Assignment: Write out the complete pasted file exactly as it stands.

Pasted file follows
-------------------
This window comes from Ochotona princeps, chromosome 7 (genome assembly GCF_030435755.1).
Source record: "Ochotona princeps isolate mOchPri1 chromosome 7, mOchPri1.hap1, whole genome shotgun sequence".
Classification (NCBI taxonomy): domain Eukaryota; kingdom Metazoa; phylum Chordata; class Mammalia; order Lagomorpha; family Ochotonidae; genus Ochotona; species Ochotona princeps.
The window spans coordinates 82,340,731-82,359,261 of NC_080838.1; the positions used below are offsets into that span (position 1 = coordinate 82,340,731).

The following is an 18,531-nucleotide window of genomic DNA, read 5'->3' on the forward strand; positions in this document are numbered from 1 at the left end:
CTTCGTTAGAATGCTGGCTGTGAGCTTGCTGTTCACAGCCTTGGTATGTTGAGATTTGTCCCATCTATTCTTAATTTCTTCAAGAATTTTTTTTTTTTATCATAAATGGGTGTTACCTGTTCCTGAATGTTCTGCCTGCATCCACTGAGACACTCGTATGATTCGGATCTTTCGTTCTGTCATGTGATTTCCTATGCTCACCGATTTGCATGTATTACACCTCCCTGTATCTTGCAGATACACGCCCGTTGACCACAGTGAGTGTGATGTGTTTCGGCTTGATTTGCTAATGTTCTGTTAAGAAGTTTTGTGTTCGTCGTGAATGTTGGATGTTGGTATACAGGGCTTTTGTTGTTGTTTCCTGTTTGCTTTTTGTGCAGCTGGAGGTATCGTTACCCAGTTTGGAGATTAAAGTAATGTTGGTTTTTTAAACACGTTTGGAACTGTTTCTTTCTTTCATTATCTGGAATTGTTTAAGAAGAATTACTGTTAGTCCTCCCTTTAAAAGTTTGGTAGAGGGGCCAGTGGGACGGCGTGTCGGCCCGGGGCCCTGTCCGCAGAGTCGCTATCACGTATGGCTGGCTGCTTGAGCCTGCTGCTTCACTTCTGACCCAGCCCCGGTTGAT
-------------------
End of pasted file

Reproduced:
This window comes from Ochotona princeps, chromosome 7 (genome assembly GCF_030435755.1).
Source record: "Ochotona princeps isolate mOchPri1 chromosome 7, mOchPri1.hap1, whole genome shotgun sequence".
Classification (NCBI taxonomy): domain Eukaryota; kingdom Metazoa; phylum Chordata; class Mammalia; order Lagomorpha; family Ochotonidae; genus Ochotona; species Ochotona princeps.
The window spans coordinates 82,340,731-82,359,261 of NC_080838.1; the positions used below are offsets into that span (position 1 = coordinate 82,340,731).

The following is an 18,531-nucleotide window of genomic DNA, read 5'->3' on the forward strand; positions in this document are numbered from 1 at the left end:
CTTCGTTAGAATGCTGGCTGTGAGCTTGCTGTTCACAGCCTTGGTATGTTGAGATTTGTCCCATCTATTCTTAATTTCTTCAAGAATTTTTTTTTTTTATCATAAATGGGTGTTACCTGTTCCTGAATGTTCTGCCTGCATCCACTGAGACACTCGTATGATTCGGATCTTTCGTTCTGTCATGTGATTTCCTATGCTCACCGATTTGCATGTATTACACCTCCCTGTATCTTGCAGATACACGCCCGTTGACCACAGTGAGTGTGATGTGTTTCGGCTTGATTTGCTAATGTTCTGTTAAGAAGTTTTGTGTTCGTCGTGAATGTTGGATGTTGGTATACAGGGCTTTTGTTGTTGTTTCCTGTTTGCTTTTTGTGCAGCTGGAGGTATCGTTACCCAGTTTGGAGATTAAAGTAATGTTGGTTTTTTAAACACGTTTGGAACTGTTTCTTTCTTTCATTATCTGGAATTGTTTAAGAAGAATTACTGTTAGTCCTCCCTTTAAAAGTTTGGTAGAGGGGCCAGTGGGACGGCGTGTCGGCCCGGGGCCCTGTCCGCAGAGTCGCTATCACGTATGGCTGGCTGCTTGAGCCTGCTGCTTCACTTCTGACCCAGCCCCGGTTGAT